Michigan Homeless Numbers Drops As Poverty Rises

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    Homelessness is decreasing in Michigan, according to a new report released by a public-private coalition dedicated to helping homeless people find housing.

    Michigan’s Campaign to End Homelessness found there were 6,143 fewer Michigan residents who were homeless for any part of 2011 than who were homeless during 2010.

    The report found that about 94,000 people in Michigan were homeless in 2011, compared to a little over 100,000 in 2010.

    “It’s a significant change in that it’s the first decrease we’ve seen in a number of years,” said Eric Hufnagel, executive director of the Michigan Coalition Against Homelessness, which serves as a central clearinghouse for the state’s HMIS data.

    “We’ve seen the trend go upwards for a number of years due to the state’s economic downturn.” He added Michigan’s housing crisis had also been a reason for the high numbers.

    HMIS data obtained from the Homeless Action Network of Detroit found there were 19,213 total homeless people in the cities of Detroit, Hamtramck and Highland Park in 2011, a decrease of 5 percent from 2010.

    Hufnagel said the recent revitalization of Michigan’s economy had helped bring numbers down.

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    But while homelessness may be decreasing across the state, the numbers of Michigan residents living in poverty are increasing. MLive reports that Michigan’s poverty raterose from 13.5 percent in 2009 to 16.8 percent in 2010, according to the U.S. Census Bureau, the state’s highest numbers since 1984.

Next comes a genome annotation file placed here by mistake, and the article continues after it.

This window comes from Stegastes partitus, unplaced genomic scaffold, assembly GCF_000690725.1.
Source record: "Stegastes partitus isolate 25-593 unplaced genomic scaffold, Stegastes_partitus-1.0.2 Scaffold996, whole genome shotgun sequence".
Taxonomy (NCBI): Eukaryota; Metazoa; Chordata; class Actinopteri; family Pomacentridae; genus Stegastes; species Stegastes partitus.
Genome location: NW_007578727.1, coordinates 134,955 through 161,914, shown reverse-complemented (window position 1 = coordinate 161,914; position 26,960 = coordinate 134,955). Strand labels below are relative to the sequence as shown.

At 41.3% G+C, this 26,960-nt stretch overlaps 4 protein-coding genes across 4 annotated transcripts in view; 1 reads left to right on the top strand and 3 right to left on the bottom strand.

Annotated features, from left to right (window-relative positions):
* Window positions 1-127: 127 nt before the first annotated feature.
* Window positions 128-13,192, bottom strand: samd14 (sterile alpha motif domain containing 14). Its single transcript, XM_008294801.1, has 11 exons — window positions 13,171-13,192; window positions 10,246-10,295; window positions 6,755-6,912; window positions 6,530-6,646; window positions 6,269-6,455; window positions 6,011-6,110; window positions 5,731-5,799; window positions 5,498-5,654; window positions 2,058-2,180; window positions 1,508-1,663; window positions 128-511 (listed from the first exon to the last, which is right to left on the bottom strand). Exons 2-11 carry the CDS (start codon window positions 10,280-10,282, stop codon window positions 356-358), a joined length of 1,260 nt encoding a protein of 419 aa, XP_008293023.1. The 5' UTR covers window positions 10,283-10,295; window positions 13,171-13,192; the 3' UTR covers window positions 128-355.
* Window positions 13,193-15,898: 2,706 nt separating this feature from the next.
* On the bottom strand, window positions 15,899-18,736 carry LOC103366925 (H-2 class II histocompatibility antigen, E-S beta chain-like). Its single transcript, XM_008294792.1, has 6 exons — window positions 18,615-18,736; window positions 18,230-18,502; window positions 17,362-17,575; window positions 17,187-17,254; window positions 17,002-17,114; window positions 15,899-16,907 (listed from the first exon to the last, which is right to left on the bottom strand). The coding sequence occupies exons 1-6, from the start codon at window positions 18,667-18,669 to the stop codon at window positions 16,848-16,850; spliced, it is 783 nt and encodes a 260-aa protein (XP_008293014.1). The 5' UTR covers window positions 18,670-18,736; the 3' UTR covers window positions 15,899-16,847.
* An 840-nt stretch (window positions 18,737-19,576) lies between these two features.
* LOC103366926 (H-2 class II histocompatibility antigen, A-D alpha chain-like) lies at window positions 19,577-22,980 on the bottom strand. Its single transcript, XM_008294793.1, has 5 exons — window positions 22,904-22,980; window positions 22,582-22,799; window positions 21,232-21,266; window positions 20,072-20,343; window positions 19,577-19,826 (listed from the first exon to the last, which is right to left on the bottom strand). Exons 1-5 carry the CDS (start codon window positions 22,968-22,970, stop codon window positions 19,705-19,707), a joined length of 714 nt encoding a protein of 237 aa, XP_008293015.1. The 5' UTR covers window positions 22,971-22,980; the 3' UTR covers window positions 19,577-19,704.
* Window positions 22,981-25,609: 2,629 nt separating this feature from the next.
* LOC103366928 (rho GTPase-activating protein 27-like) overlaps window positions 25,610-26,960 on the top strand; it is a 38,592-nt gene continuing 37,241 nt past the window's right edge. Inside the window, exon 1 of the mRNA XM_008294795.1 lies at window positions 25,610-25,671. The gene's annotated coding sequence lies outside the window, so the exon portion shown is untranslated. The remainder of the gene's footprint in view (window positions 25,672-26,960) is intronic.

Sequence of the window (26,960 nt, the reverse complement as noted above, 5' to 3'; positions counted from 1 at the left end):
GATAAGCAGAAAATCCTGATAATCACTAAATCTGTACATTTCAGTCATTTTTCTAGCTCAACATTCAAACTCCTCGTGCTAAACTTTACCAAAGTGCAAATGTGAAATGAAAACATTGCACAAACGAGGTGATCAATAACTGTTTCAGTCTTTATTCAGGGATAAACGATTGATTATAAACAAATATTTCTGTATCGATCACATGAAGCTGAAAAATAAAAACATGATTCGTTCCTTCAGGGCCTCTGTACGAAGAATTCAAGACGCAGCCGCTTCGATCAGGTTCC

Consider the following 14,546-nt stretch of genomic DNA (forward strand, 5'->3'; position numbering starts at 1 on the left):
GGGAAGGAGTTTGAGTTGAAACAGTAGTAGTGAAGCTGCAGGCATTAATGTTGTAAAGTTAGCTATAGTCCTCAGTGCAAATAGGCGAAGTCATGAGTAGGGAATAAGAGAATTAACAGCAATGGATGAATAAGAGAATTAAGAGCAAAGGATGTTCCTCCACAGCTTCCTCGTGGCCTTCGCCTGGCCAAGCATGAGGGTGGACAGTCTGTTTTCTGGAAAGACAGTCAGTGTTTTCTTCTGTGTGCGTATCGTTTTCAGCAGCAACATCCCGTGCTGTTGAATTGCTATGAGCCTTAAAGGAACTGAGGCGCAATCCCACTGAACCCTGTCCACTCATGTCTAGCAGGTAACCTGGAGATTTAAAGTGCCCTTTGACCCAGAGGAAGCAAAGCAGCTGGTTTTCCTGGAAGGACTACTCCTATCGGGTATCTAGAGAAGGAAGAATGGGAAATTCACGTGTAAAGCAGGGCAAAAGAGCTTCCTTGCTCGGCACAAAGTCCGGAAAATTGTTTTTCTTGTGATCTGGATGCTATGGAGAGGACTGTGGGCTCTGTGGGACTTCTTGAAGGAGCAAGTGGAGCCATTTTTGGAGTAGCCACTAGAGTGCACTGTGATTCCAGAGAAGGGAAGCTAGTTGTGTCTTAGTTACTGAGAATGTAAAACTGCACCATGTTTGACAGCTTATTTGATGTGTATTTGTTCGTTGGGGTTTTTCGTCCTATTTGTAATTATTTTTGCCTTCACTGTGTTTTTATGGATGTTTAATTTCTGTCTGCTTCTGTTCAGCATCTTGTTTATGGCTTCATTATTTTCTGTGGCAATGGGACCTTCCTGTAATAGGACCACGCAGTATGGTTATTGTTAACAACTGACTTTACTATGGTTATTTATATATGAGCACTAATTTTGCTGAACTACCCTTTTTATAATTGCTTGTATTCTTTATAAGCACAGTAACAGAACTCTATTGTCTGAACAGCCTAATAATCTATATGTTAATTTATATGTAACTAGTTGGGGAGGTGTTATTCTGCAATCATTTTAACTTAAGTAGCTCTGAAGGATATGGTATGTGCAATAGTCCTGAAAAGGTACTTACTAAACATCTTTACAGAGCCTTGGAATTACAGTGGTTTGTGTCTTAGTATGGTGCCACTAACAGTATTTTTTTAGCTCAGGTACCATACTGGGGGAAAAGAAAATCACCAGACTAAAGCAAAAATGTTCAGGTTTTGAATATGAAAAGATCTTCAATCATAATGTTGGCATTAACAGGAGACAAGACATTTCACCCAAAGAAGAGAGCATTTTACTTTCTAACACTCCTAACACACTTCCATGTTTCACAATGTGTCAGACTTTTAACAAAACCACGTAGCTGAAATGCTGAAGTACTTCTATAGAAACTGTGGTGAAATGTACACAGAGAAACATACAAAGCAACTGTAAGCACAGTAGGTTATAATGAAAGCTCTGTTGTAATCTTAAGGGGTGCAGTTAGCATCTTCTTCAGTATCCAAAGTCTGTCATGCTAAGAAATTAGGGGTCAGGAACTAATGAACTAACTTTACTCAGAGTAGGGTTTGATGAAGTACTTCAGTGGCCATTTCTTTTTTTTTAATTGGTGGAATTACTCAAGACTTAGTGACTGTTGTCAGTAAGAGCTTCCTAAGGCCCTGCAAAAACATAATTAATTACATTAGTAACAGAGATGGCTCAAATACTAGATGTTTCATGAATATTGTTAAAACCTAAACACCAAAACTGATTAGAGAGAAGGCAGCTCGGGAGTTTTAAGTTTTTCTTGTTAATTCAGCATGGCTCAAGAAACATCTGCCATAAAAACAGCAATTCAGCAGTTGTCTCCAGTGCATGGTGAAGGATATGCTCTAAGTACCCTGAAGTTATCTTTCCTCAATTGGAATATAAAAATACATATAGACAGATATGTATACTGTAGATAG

According to Hufnagel, agencies have made efforts to get people into homes rather than shelters.

    “Money is being used more effectively by agencies and communities,” he said. “Organizations are working together in particular counties to address the issue of homelessness.”

    Families were the group with the biggest declines in homelessness, with an 8.7 percent decline. The amount of single individuals who were homeless fell 3.2 percent.

    According to the report the decrease affected most of the state, with homelessness falling in six of Michigan’s eight regions. The most significant decreases were 18.8 percen
    t in South Central Michigan, 11.8 percent in West Central Michigan and 10.4 percent in the Upper Peninsula.

    The data also showed that, during the last three years, 70 percent of those who made use of homeless shelters in the state did not return to them once they left.

    Governor Granholm launched Michigan’s Campaign to End Homelessness in 2006 as a 10-year effort to end homelessness in the state. The campaign includes over 60 partner organizations.

    For more information visit www.thecampaigntoendhomelessness.org.

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